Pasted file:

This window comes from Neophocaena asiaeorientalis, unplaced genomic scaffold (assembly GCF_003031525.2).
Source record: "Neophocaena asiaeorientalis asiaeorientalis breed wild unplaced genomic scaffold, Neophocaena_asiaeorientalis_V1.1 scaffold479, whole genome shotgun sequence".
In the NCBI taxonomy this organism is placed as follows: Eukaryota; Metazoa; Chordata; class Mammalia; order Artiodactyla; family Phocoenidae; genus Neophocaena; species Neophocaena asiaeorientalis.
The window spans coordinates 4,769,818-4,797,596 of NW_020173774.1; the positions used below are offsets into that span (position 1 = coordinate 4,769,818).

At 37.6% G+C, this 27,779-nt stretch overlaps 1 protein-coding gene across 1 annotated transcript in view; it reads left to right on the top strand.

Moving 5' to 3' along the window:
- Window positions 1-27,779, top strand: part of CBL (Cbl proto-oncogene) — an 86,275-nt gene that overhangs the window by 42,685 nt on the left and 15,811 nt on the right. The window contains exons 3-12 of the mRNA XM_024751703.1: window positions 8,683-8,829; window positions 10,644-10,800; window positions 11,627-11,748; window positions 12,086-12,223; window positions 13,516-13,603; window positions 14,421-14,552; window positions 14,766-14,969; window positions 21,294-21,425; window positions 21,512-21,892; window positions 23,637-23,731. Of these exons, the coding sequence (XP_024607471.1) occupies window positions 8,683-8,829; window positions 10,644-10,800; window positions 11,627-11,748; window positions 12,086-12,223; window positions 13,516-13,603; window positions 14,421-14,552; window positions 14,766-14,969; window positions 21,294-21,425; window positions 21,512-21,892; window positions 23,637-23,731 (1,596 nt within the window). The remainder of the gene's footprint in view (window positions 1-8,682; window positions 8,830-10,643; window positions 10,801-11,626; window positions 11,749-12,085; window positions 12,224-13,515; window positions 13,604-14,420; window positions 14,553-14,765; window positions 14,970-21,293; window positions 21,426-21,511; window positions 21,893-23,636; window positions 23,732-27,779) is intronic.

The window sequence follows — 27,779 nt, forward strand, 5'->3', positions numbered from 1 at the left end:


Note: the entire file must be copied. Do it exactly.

This window comes from Neophocaena asiaeorientalis, unplaced genomic scaffold (assembly GCF_003031525.2).
Source record: "Neophocaena asiaeorientalis asiaeorientalis breed wild unplaced genomic scaffold, Neophocaena_asiaeorientalis_V1.1 scaffold479, whole genome shotgun sequence".
In the NCBI taxonomy this organism is placed as follows: Eukaryota; Metazoa; Chordata; class Mammalia; order Artiodactyla; family Phocoenidae; genus Neophocaena; species Neophocaena asiaeorientalis.
The window spans coordinates 4,769,818-4,797,596 of NW_020173774.1; the positions used below are offsets into that span (position 1 = coordinate 4,769,818).

At 37.6% G+C, this 27,779-nt stretch overlaps 1 protein-coding gene across 1 annotated transcript in view; it reads left to right on the top strand.

Moving 5' to 3' along the window:
- Window positions 1-27,779, top strand: part of CBL (Cbl proto-oncogene) — an 86,275-nt gene that overhangs the window by 42,685 nt on the left and 15,811 nt on the right. The window contains exons 3-12 of the mRNA XM_024751703.1: window positions 8,683-8,829; window positions 10,644-10,800; window positions 11,627-11,748; window positions 12,086-12,223; window positions 13,516-13,603; window positions 14,421-14,552; window positions 14,766-14,969; window positions 21,294-21,425; window positions 21,512-21,892; window positions 23,637-23,731. Of these exons, the coding sequence (XP_024607471.1) occupies window positions 8,683-8,829; window positions 10,644-10,800; window positions 11,627-11,748; window positions 12,086-12,223; window positions 13,516-13,603; window positions 14,421-14,552; window positions 14,766-14,969; window positions 21,294-21,425; window positions 21,512-21,892; window positions 23,637-23,731 (1,596 nt within the window). The remainder of the gene's footprint in view (window positions 1-8,682; window positions 8,830-10,643; window positions 10,801-11,626; window positions 11,749-12,085; window positions 12,224-13,515; window positions 13,604-14,420; window positions 14,553-14,765; window positions 14,970-21,293; window positions 21,426-21,511; window positions 21,893-23,636; window positions 23,732-27,779) is intronic.

The window sequence follows — 27,779 nt, forward strand, 5'->3', positions numbered from 1 at the left end: